GCN LAB REVIEW
Olympus Tough-8000 camera shines in harsh conditions
- By John Breeden II
- Aug 21, 2009
Pros: Fully mil-spec rugged, works 33 feet under water, great picture quality
Cons: Nothing significant
Ease Of Use: A+
The last time we looked at a rugged Olympus camera, the company was just getting into the market with the Stylus 1030 SW. It tested extremely well last year and, despite not looking very rough and tumble, survived everything we threw at it. Plus it took some amazing pictures. Apparently the public liked the camera as much as we did because Olympus now has an entire line of rugged cameras.
We brought the Stylus Tough-8000 into the lab because it’s the new top-of-the-line model. We like how Olympus incorporated the word “tough” right into the name. There’s no guessing as to their intent with this one.
The Tough-8000’s specifications are almost identical to the 1030 SW’s, but with slight improvements in the actual camera functions. The Tough-8000 is a 12 megapixel model; the 1030 is 10 megapixels. Everything else other than the color scheme is nearly identical. There is no change in the ruggedness rating of the new camera, thought we put it through our testing just in case.
It can survive Mil-Std 810F shock testing, meaning we dropped it from heights of up to six feet onto two inches of plywood sitting over concrete. Most of the time when you accidentally drop a camera, its going to be from a lower height, and you might even get lucky and have it clunk onto something soft. But the Tough-8000 can handle almost anything. It’s like a little 3.7-inch by 2.4-inch brick that is only 0.85 inches thick. There are no moving parts other than a selector dial to take damage, and all the glass is protected within the metal housing.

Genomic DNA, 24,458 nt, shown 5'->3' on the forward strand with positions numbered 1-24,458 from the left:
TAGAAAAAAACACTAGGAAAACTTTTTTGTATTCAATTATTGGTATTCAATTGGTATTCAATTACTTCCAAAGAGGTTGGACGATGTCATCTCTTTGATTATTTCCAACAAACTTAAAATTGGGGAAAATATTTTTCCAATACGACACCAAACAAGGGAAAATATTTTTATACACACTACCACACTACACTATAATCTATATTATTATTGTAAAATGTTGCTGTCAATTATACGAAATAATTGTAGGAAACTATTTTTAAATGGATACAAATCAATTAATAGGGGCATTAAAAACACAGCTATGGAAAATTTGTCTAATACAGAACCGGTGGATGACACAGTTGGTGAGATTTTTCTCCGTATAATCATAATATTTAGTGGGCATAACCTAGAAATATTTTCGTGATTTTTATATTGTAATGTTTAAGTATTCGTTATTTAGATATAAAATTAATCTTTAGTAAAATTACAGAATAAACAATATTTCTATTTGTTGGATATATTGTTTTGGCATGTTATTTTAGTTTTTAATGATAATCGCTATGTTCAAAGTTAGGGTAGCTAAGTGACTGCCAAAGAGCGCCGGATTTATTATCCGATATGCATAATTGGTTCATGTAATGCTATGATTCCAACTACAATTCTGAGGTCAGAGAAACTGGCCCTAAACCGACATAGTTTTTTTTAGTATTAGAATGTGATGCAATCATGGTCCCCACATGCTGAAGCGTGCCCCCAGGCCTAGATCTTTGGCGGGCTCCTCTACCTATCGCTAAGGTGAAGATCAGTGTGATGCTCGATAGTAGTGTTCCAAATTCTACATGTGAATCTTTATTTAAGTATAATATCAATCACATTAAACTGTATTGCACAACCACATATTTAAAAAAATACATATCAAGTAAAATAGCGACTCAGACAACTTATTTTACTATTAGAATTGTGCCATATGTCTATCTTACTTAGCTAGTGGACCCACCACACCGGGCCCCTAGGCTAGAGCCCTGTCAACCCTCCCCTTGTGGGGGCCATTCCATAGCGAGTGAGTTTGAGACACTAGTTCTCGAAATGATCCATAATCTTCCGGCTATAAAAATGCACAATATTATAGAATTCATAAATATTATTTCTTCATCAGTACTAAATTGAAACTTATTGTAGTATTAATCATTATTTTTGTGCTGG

Like the 1030, the Tough-8000 has a 2.7-inch LCD screen. You would think this would be vulnerable to breaking, but it’s not. We dropped the Tough-8000 50 times directly onto its back, where the LCD sits, and never once came up with even a scratch. And the LCD screen can display some beautiful images. The screen is made up of 230,000 dots, so photos look, well, like photos when displayed there.
Another rugged feature that might come in handy is the camera's ability to work under water. It can go down to 33 feet according to the specifications, though the deepest water we could find was eight feet into a swimming pool. We left the camera on the bottom for a half-hour before bringing it back up. It didn’t seem to mind and worked well once it resurfaced. We also took several pictures underwater, and they came out looking great.
We tested another new feature underwater: the tap sensor. If you want to review your photos or change settings on the camera, you can do so without pushing any buttons. A simple tap of the camera on the top or sides will advance the photos once or change the setting to the next level beside or down from your current menu selection. It’s helpful underwater when you have a limited air supply but probably more useful when bundled up in a heavy coat and gloves. You can work with your camera without removing your gloves in a harsh environment.